Due to the introduction of defendant Jane Hamilton's deposition by plaintiffs, there are substantial conflicts in the evidence despite the fact that defendants were never called upon to introduce their testimony. However, taking the evidence in the light most favorable to plaintiffs, as we must under Rule 344(f) (2), the following facts appear.

During the 1960 school year the three girls became acquainted as fellow students. Plaintiff Sharon Croatt and defendant Jane *570 Hamilton bowled on the same team of their school league. Plaintiff Janet Zwanziger didn't bowl but often accompanied Sharon to the bowling alley. Other than bowling, Sharon and Jane did not go around together. However, Sharon had once been invited to lunch at Jane's home with three other girls. Janet Zwanziger was only casually acquainted with defendant Jane Hamilton. Plaintiffs Sharon and Janet were close friends.

Since each case turns on its own facts, the evidence must be examined in some detail. Earlier in the week of Friday, February 17, 1961, Miss Hamilton had invited a friend, Janice Rosenberg, who was Sharon Croatt's roommate, to spend the weekend at the Hamilton home. Miss Rosenberg declined as she was going to her own home that weekend. Miss Hamilton came to the home at which Miss Croatt was rooming during that Friday evening and asked her to go to a movie. As Miss Croatt had three other girls in for the evening, Miss Hamilton joined them. Later they discovered the weather had turned bad. It was sleeting and icy outside. The girls accompanied Jane as she drove out to the bowling alley to find her parents intending to ride home with them. They contacted Mr. and Mrs. Hamilton but it was decided that Jane would stay with Sharon that night. This arrangement was carried out.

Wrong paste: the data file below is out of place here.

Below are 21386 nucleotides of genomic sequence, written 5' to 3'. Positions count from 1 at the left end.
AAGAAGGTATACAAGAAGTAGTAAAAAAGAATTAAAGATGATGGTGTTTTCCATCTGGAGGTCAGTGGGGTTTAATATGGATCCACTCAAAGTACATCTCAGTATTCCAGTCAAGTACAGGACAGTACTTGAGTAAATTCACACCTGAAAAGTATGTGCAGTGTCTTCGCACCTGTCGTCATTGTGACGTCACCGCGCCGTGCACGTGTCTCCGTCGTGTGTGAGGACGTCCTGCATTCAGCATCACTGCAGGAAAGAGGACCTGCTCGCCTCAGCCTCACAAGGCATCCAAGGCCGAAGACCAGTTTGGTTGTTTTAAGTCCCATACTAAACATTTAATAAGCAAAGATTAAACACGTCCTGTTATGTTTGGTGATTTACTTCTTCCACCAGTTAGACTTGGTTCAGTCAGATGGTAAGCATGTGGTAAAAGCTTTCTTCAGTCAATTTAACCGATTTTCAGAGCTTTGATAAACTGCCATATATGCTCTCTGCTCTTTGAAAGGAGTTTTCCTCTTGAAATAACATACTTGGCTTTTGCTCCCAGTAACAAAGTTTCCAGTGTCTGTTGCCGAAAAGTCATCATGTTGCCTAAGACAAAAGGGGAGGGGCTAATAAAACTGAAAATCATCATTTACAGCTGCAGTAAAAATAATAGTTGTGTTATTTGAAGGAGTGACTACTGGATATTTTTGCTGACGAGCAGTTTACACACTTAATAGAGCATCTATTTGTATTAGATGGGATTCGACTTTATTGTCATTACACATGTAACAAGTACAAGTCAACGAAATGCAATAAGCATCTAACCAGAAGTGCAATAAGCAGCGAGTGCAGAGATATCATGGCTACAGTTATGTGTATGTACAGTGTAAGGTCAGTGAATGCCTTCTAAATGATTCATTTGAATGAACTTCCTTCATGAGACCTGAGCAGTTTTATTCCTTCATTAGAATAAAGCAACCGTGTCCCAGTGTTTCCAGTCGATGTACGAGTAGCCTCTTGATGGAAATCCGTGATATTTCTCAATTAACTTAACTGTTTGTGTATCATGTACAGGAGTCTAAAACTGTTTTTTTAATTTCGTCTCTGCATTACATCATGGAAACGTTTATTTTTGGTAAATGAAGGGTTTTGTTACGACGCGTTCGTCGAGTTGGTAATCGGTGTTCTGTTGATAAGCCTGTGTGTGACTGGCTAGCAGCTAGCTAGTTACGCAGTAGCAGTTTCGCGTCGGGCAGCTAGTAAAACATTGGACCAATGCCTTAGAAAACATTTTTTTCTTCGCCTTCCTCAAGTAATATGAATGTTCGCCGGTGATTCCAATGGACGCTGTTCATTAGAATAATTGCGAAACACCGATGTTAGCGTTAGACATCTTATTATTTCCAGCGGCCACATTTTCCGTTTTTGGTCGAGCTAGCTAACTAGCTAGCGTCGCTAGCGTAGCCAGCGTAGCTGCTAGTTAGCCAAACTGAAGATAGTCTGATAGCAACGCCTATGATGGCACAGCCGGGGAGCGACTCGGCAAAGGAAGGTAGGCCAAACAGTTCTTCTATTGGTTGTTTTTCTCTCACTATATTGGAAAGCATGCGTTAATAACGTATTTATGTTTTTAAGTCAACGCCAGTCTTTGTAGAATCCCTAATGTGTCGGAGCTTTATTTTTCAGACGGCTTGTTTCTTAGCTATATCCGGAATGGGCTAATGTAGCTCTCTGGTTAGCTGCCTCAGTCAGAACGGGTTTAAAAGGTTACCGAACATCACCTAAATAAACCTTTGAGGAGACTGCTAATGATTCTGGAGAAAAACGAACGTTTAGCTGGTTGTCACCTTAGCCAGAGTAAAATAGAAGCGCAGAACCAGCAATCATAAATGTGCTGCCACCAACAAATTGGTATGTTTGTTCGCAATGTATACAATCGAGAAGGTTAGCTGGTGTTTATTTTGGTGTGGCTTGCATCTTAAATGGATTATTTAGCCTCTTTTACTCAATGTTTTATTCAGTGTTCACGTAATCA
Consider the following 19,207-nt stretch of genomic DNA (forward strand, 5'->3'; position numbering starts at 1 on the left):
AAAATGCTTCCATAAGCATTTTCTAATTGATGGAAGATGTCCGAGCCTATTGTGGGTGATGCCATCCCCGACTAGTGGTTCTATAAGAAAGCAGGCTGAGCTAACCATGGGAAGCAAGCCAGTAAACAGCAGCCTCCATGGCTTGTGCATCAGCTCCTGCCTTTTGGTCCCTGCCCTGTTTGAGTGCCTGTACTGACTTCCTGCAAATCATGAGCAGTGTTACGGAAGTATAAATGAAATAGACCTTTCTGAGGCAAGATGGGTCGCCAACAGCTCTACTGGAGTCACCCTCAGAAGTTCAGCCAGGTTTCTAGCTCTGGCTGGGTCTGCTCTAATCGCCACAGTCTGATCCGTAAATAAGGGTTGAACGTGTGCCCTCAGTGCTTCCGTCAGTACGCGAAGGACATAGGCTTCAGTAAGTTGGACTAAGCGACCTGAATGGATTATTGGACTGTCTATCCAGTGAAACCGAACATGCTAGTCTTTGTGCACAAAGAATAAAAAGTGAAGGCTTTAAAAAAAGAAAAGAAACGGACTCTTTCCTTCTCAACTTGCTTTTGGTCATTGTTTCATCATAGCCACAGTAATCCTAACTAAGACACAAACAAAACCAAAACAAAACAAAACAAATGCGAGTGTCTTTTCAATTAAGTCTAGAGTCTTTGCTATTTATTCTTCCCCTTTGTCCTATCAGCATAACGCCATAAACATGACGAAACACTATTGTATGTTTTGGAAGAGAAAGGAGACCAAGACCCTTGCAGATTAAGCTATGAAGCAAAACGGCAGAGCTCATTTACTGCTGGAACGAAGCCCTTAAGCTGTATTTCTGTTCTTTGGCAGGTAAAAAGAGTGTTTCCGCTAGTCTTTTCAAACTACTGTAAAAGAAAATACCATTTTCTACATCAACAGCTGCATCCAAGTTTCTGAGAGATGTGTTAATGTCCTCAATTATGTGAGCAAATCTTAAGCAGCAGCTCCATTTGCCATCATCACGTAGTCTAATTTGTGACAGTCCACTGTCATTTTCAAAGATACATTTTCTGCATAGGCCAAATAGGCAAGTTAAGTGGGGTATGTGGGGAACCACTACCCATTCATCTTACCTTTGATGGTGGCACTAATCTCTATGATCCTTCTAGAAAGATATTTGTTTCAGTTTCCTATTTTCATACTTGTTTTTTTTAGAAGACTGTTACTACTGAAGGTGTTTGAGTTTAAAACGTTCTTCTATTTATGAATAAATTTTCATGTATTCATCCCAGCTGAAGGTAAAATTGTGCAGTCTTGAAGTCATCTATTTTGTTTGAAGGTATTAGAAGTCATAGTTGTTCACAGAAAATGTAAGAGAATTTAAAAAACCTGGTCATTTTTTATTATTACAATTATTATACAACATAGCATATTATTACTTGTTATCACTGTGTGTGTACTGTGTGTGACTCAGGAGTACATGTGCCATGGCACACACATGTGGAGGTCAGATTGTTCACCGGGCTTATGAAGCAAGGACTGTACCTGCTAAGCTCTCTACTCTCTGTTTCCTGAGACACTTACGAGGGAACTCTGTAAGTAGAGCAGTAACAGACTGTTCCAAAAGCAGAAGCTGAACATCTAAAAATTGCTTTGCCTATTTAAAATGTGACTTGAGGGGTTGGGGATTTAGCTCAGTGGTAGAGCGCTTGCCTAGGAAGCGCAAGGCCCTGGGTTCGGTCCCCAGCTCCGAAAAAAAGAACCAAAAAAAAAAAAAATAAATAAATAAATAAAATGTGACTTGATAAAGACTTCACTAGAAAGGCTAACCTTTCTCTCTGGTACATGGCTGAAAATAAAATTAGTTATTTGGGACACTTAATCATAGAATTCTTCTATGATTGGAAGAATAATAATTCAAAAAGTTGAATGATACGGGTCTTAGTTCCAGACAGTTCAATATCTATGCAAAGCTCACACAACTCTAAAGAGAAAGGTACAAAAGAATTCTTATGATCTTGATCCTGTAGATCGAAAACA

Saturday morning Sharon Croatt arose and went to Mass. It was still snowing and blowing. When she returned to her room, Jane Hamilton told her that she, Miss Croatt, was going home with her for the weekend. Sharon said that this was the first invitation or suggestion that she should spend the weekend at the Hamilton home. She did not want to go because she had to study for tests and because of the bad weather. Miss Hamilton announced that Janet Zwanziger, with whom Sharon had planned to study, was going with them and that she had already called Janet about it.